Approximately 50% of the workforce is affected by mental health concerns every year. Most people spend the majority of their time at work, more time than with their spouse, friends, or immediate family. Because we spend most of our lives at work, it makes sense that workplace stress and the environment we work in directly contributes to our mental health (positively or negatively). Yet, most employees are unaware that unhealthy workplaces lead to poor mental health outcomes and reduced productivity and how counseling can help.
Healthy vs. Unhealthy Workplaces
A healthy workplace is one that promotes a positive culture and a supportive work environment. It’s one that fosters employee well-being and nurtures the health of the community in which it operates.
At a healthy workplace, employees feel valued and respected, they have opportunities to learn new skills, they feel they can be themselves while at work and they receive support when needed.
In contrast to this mantra are unhealthier workplaces where employees can experience pressure to work more hours than agreed upon or expected; poor communication from and to management; bullying behaviors from their colleagues; low pay with no opportunity for learning new skills or progression; an inability to take time off for sickness without fear of losing their job; feeling pressure not just to do well but also look good at all times (e.g. not being able to make and learn from mistakes).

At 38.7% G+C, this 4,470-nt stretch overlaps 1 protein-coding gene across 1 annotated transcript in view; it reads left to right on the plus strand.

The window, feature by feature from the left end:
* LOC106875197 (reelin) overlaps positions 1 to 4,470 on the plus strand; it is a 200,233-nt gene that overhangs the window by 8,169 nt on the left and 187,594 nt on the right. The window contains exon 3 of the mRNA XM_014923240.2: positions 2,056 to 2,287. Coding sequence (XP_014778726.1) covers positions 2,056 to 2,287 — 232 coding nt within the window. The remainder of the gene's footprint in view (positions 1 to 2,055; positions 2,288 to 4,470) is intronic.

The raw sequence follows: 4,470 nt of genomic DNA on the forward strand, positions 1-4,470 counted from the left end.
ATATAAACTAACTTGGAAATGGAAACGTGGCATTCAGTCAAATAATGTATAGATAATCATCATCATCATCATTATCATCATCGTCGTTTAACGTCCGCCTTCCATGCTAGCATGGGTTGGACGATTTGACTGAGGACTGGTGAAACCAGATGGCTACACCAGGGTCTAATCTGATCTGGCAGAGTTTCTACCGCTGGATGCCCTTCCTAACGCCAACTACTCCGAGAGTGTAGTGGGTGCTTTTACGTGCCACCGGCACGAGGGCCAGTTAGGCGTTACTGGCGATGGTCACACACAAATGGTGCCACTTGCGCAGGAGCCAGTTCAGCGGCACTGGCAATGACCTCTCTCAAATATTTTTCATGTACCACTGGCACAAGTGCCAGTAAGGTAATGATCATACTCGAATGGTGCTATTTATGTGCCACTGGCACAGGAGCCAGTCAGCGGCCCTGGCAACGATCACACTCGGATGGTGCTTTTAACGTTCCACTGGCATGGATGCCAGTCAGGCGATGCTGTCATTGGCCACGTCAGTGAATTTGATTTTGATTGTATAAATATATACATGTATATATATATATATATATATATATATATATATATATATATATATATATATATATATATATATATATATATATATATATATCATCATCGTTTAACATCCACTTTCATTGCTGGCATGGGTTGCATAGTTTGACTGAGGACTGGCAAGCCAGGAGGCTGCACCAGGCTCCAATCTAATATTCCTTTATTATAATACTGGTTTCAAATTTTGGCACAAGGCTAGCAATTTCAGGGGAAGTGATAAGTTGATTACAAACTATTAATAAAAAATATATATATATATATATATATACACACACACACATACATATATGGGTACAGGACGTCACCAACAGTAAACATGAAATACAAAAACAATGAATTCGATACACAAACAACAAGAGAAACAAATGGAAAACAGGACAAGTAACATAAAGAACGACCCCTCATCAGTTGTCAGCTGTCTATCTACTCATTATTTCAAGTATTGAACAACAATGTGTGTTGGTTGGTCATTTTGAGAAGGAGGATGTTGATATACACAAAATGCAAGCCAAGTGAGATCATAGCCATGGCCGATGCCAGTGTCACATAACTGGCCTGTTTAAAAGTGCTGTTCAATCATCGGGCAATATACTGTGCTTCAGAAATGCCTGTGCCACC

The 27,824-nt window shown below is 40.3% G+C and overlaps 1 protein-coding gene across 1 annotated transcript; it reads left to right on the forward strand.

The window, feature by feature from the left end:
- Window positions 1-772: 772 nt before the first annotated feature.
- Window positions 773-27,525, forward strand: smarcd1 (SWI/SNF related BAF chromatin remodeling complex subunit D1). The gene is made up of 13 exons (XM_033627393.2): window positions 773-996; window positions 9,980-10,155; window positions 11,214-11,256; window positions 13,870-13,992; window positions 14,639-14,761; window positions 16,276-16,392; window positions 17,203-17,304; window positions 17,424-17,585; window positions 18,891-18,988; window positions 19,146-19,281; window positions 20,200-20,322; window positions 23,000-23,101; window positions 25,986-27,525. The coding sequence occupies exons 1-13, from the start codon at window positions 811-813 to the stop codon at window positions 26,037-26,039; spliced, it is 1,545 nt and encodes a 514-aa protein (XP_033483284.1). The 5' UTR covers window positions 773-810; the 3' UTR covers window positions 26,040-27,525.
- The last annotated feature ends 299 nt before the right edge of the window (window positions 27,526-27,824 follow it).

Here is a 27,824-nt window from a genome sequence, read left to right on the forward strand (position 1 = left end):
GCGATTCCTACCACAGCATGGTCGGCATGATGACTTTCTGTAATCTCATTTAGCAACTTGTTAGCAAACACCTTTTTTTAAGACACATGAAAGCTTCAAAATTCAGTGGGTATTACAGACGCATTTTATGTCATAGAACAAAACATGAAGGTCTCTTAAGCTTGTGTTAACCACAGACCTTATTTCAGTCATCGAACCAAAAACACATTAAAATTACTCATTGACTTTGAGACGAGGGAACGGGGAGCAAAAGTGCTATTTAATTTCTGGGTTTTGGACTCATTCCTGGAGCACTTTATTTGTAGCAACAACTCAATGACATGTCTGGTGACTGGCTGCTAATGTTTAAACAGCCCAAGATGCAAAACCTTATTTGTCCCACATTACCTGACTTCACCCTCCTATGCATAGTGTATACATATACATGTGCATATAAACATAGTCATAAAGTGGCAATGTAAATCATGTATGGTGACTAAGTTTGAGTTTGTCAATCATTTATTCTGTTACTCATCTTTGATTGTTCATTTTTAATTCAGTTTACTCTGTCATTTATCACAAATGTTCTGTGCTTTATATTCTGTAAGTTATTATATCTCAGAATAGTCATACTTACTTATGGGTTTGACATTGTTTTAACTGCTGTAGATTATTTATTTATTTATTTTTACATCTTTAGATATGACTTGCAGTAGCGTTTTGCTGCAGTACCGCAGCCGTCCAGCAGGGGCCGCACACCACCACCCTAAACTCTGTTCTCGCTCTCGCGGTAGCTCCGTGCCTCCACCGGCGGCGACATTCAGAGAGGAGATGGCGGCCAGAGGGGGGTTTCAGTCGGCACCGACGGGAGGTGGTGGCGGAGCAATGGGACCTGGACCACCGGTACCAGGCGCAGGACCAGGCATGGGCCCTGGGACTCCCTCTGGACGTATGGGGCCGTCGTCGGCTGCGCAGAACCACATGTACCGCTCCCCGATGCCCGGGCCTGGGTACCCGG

Signs of an unhealthy workplace:
Common causes of an unhealthy workplace:
- Stress from bullying, hostile communication, or harassment
- Poor work-life balance (i.e. working too much without enough down-time or family time)
- Lack of support from managers and colleagues
- Indirect communication that creates workplace hostility, gossip, and unresolved problems that fester
- Feeling like you “don’t belong” or aren’t appreciated for your role or how you contribute to the workplace
- Working in a culture that prioritizes profit or numbers over people
- Working in a chaotic, disorganized environment where it’s hard to find structure and build mastery
Counseling for Work-Related Mental Health
Working with a therapist or counselor on Work-rlated mental health concerns can help in the following ways:
- Helping to identify the ways your work place may contribute to your mental health concerns
- Learning what a healthy work place is and how to communicate your concerns
- Helping you set boundaries and learn healthy ways to communicate
- Learning skills and strategies for reducing stress, emotion regulation, and reducing burnout
- Supporting transition (when needed) out of an unhealthy work place
Therapy and Counseling for Work-Related Mental Health in Wichita
Learn more about mental health professionals that can help with workplace mental health by calling Soma Therapy at 316-201-6047 or filling out our contact form.